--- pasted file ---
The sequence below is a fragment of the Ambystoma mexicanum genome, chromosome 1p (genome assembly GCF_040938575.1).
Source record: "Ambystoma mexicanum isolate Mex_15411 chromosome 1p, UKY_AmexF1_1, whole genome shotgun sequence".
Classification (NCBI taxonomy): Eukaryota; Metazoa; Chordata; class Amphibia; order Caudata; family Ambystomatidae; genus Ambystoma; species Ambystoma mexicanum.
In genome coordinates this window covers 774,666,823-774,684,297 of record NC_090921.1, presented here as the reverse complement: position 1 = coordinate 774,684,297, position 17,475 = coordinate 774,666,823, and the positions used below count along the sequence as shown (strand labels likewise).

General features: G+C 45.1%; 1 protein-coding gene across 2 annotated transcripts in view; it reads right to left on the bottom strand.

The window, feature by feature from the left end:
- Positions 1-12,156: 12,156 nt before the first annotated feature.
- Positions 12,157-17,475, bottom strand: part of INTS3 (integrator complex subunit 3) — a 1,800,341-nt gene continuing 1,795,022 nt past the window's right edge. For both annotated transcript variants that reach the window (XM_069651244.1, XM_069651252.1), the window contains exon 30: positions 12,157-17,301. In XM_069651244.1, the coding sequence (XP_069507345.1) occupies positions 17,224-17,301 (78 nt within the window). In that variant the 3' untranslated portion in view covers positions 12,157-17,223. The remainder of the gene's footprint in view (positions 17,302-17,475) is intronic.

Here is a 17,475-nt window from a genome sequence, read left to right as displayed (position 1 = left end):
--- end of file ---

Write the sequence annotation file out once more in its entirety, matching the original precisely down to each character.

The sequence below is a fragment of the Ambystoma mexicanum genome, chromosome 1p (genome assembly GCF_040938575.1).
Source record: "Ambystoma mexicanum isolate Mex_15411 chromosome 1p, UKY_AmexF1_1, whole genome shotgun sequence".
Classification (NCBI taxonomy): Eukaryota; Metazoa; Chordata; class Amphibia; order Caudata; family Ambystomatidae; genus Ambystoma; species Ambystoma mexicanum.
In genome coordinates this window covers 774,666,823-774,684,297 of record NC_090921.1, presented here as the reverse complement: position 1 = coordinate 774,684,297, position 17,475 = coordinate 774,666,823, and the positions used below count along the sequence as shown (strand labels likewise).

General features: G+C 45.1%; 1 protein-coding gene across 2 annotated transcripts in view; it reads right to left on the bottom strand.

The window, feature by feature from the left end:
- Positions 1-12,156: 12,156 nt before the first annotated feature.
- Positions 12,157-17,475, bottom strand: part of INTS3 (integrator complex subunit 3) — a 1,800,341-nt gene continuing 1,795,022 nt past the window's right edge. For both annotated transcript variants that reach the window (XM_069651244.1, XM_069651252.1), the window contains exon 30: positions 12,157-17,301. In XM_069651244.1, the coding sequence (XP_069507345.1) occupies positions 17,224-17,301 (78 nt within the window). In that variant the 3' untranslated portion in view covers positions 12,157-17,223. The remainder of the gene's footprint in view (positions 17,302-17,475) is intronic.

Here is a 17,475-nt window from a genome sequence, read left to right as displayed (position 1 = left end):